News Alerts

19 Dec 2017 | 02:12 PM UTC

South Sudan: Six aid workers kidnapped near Raga Dec. 17 /update 1

South Sudan News Alert

SPLA-IO militants kidnap six international and local aid workers near Raha (Lol State) on December 17

TIMEFRAME expected from 12/19/2017, 12:00 AM until 12/21/2017, 11:59 PM (Africa/Juba). COUNTRY/REGION Raga

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Rebels from the Sudan People’s Liberation Army-In Opposition (SPLA-IO) kidnapped six aid workers – including one Bangladeshi national and local nationals -  from Solidarity International, HealthNet, and local NGOs on Sunday, December 17. The incident occurred on the road between Raga and Wau (Lol State, Western Bahr el Ghazal region). According to the rebel force spokesperson, the victims were abducted to rescue the aid workers from ongoing armed clashes in the area. The SPLA-IO confirmed that four of the victims are currently safe and will be released soon.  The whereabouts of the two others victims are yet unknown.


Cases of kidnappings have been on the rise in South Sudan since March 2017, particularly against oil and humanitarian workers. Furthermore, more than 90 aid workers have been killed since the conflict broke out in 2013, including 28 in 2017.

South Sudan has been wracked by years of political, interethnic, and intercommunal violence - exacerbated by border and oil revenue disputes with Sudan. Following the 2011 signature of the Comprehensive Peace Agreement that gave the country its independence from Sudan, the predominantly north-south conflict has given way to a pattern of internal violence. Since December 2013, the country has experienced an intermittent civil war waged between the government of President Salva Kiir and the SPLA on one side, and the former Vice-President Riek Machar and the SPLA-IO on the other. The conflict has continued despite international support for state-building and peace-keeping - including the 12,000-strong United Nations Mission in South Sudan (UNMISS), deployed since 2011. The number of South Sudanese citizens displaced by the conflict currently stands at some 3.5 million.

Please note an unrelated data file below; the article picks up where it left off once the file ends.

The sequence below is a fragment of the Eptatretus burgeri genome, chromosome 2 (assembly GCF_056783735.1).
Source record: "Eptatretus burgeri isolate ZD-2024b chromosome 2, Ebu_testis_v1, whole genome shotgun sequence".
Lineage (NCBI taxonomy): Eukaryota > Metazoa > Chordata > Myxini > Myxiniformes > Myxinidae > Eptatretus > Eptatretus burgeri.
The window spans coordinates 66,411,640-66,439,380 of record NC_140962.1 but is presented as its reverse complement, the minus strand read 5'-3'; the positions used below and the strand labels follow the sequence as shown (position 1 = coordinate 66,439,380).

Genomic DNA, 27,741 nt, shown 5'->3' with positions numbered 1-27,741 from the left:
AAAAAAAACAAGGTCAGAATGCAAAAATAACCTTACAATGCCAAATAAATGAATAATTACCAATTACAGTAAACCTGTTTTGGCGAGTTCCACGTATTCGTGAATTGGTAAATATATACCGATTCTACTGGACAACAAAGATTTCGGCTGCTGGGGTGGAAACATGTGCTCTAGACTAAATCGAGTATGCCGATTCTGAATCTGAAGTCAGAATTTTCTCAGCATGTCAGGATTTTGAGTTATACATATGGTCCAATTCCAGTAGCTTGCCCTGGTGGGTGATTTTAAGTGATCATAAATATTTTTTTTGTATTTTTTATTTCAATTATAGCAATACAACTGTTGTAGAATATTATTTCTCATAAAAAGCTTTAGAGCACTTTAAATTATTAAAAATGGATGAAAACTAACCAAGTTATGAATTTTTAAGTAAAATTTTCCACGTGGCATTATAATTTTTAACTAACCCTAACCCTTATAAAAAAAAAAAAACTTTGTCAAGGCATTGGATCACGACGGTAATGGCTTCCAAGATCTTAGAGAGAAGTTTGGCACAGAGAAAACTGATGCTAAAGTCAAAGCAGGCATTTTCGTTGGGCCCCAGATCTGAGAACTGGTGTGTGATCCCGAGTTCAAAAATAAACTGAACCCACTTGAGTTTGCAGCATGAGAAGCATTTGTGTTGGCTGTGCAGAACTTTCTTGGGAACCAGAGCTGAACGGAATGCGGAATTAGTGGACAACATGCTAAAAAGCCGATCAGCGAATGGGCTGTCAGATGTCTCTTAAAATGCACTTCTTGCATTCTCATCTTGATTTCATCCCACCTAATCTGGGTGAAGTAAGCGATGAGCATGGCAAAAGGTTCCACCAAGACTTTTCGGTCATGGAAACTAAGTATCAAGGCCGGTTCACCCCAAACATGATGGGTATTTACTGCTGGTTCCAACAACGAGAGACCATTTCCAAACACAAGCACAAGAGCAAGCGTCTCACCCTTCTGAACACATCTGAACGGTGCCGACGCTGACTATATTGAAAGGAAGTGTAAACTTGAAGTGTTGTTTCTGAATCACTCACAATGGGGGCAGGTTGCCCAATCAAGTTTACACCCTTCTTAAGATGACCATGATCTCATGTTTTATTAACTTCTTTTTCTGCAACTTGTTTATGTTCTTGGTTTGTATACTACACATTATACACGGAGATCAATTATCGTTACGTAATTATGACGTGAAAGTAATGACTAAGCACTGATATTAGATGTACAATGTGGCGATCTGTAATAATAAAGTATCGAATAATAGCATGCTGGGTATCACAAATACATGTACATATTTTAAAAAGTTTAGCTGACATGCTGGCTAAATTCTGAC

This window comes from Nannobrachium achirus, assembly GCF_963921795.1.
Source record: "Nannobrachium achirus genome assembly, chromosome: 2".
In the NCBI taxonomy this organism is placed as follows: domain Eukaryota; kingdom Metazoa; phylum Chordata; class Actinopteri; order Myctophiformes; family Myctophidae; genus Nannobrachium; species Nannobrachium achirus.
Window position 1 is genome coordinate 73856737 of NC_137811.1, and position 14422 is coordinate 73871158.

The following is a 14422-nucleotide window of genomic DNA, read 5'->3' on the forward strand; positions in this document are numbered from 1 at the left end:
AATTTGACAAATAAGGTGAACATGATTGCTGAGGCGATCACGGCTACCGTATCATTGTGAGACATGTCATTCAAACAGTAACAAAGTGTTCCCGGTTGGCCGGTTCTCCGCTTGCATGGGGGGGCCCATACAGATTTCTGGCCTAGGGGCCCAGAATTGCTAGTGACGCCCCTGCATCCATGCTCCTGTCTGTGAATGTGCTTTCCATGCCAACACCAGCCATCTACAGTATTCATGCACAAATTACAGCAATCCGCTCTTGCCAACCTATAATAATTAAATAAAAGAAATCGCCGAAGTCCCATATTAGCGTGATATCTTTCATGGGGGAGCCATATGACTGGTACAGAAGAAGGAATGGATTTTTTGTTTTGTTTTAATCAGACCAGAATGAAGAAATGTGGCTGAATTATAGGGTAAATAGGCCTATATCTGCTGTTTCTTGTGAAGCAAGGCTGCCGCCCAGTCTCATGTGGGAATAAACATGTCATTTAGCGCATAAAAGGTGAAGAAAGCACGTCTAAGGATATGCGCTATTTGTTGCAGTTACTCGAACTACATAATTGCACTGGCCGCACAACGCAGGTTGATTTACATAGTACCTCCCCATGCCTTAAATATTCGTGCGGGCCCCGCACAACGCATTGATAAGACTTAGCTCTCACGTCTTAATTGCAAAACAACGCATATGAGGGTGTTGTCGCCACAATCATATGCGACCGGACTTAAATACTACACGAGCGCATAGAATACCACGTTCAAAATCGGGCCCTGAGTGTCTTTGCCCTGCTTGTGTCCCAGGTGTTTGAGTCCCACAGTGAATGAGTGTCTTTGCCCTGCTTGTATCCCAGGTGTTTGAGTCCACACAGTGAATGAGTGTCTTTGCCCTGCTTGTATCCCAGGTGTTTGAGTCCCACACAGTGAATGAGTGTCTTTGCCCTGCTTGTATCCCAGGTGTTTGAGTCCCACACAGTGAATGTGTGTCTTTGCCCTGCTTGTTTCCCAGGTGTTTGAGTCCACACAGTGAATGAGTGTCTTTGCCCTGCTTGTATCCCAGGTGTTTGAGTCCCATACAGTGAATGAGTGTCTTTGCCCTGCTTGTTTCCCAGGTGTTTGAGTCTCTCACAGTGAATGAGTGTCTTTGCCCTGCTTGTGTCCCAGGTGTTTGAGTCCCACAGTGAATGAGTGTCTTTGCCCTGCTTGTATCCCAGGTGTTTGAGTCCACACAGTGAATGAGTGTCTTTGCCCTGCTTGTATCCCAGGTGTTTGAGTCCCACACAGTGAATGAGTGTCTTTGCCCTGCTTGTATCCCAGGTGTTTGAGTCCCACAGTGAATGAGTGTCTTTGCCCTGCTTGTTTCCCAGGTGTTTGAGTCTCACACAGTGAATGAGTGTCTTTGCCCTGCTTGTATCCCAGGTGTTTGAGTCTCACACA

Many Western governments advise against nonessential travel to South Sudan. Certain regions should be particularly avoided, including the states of Unity and Upper Nile, the north of Warrap state, parts of Eastern and Central Equatoria states, and areas along the border with the Central African Republic, Kenya, and the Democratic Republic of Congo. If travel is necessary, ensure that proper security protocols are in place.


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